Just “quietly” – what is an introvert?
Let’s get a couple of things clear to start with:
- The majority of us lie somewhere between introversion and extroversion or have traits of each that emerge under different circumstances. So we’ll be talking about you now, to some degree.
- Got a problem with being an introvert, think again, it might just be your unconscious bias at work. Check out just a handful of the many superstar introverts below.
Introverts focus on their internal feelings whilst extroverts require external stimulation.
Here are 5 ways to tell if someone is introverted
- It’s good to have some time out – alone. Introverts are happy with and actually need time in their own company.
- Enough enough already. Introverts find too much external stimulation leaves them distracted and unable to focus – it’s counterproductive.
- Getting to know you – “well not actually”. People may find it hard to get to know an introvert personally and to connect with them.
- Friends – less is more thanks. Introverts often have a smaller group of close friends and value deeper meaningful relationships.
- 2’s a party – 3’s a crowd. Introverts find being around crowds of people de-energising and may find socialising just plain hard work.
Some of our finest are Introverts
Maybe half the people in to world are extroverts, but you knew that, they told you, with pride and enthusiasm. The rest are introverted in varying degrees, but they keep that to themselves. Here’s an eclectic list of high achievers who are/were introverts:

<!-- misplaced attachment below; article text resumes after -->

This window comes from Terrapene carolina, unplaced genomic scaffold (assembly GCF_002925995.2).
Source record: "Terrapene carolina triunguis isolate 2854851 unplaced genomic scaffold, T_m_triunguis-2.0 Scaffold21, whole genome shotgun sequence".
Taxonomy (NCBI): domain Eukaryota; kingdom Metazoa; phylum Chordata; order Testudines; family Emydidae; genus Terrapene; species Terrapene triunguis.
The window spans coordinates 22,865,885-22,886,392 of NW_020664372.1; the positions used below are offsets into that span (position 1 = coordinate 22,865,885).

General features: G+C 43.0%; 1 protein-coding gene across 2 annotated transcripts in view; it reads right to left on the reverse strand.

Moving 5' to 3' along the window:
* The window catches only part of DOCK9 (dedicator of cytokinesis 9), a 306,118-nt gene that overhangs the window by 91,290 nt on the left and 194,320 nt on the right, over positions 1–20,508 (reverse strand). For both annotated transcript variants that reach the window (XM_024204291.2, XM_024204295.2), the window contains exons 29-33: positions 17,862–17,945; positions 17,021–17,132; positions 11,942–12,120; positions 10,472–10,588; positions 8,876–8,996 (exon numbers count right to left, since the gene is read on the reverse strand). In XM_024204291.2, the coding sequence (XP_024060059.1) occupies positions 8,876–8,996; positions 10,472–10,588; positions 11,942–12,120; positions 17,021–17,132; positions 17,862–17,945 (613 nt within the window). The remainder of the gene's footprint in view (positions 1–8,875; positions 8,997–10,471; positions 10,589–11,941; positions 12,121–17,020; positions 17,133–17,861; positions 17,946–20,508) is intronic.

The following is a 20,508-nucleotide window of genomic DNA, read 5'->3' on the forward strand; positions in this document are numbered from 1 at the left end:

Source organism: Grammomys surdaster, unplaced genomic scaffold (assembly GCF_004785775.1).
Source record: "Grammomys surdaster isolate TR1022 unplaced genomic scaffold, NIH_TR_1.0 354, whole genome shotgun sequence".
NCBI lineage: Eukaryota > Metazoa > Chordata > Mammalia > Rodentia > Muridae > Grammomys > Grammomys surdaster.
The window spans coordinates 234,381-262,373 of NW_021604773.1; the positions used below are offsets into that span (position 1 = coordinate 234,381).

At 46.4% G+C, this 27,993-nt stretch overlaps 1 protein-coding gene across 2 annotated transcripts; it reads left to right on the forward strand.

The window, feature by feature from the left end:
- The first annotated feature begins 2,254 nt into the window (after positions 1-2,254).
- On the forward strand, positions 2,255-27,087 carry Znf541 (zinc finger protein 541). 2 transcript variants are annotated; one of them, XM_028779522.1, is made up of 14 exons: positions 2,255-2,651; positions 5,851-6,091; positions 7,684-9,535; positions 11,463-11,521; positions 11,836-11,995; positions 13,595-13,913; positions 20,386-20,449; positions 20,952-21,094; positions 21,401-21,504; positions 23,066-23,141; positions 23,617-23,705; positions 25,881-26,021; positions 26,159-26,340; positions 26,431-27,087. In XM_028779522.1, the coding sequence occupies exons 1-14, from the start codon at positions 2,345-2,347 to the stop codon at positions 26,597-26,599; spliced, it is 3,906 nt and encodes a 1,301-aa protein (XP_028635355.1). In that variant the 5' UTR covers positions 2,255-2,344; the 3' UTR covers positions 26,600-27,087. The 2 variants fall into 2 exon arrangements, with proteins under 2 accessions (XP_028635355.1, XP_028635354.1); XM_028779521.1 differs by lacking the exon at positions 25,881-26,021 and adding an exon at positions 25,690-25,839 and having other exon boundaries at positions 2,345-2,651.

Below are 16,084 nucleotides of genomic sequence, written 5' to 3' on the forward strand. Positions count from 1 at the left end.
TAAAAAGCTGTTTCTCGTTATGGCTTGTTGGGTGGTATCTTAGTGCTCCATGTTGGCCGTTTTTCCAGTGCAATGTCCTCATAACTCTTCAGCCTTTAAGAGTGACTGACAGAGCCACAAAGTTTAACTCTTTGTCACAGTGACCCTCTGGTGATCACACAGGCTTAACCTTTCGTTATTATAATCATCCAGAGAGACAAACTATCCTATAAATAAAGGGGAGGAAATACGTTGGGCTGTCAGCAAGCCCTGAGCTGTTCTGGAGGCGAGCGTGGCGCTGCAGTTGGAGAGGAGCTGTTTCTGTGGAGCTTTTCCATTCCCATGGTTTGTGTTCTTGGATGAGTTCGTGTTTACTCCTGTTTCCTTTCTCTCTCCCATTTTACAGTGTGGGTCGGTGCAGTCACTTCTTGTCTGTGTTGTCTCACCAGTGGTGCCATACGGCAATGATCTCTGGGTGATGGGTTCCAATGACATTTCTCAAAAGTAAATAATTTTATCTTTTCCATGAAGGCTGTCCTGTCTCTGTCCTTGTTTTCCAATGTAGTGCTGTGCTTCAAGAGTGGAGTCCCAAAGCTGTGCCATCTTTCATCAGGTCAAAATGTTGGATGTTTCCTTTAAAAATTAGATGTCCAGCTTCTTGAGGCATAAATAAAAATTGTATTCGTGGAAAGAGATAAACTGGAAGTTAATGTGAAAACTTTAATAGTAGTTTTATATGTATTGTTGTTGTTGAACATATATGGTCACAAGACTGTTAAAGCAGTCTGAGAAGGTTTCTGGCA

- Abraham Lincoln
- Eleanor Roosevelt,
- Christina Aguilera,
- JK Rowling,
- Albert Einstein, and there are many more.
Are you starting to feel comfortable being an introvert?
Tips for managing our quieter colleagues
- Provide advanced notice/ time to prepare for meetings, discussions etc. Go easy on the spontaneity. Introverts are not fans of a surprise brainstorming session.
- Ensure meetings are held routinely and are structured including an agenda circulated early enough to allow people to prepare.
- Consider the workspace and reduce distractions. Ensure there are meeting rooms of varying sizes where people can work quietly. Allow working from home during a time where absolute quiet is essential for focusing on solutions, finessing reports etc.
- If optimizing networking/sharing of ideas is of paramount importance, then provide common spaces in the work place that encourage chance meetings. A coffee machine, a TV, a table with magazines, all encourage everyone out of the woodwork.
- Keep lines of communication open and regular. However, choose your communication style, questions by email with time for considered responses is good practice.
- Allow introverts to lead. Regardless of what you may think, their ability to take a carefully considered approach and to openly welcome input from their team makes them very engaging and capable of developing and maintaining strong and respectful relationships.
If you wish to read on in more detail then please check out my post.
Other great references include:
Susan Cains Book ‘Quiet – The power of introverts in a world that can’t stop talking’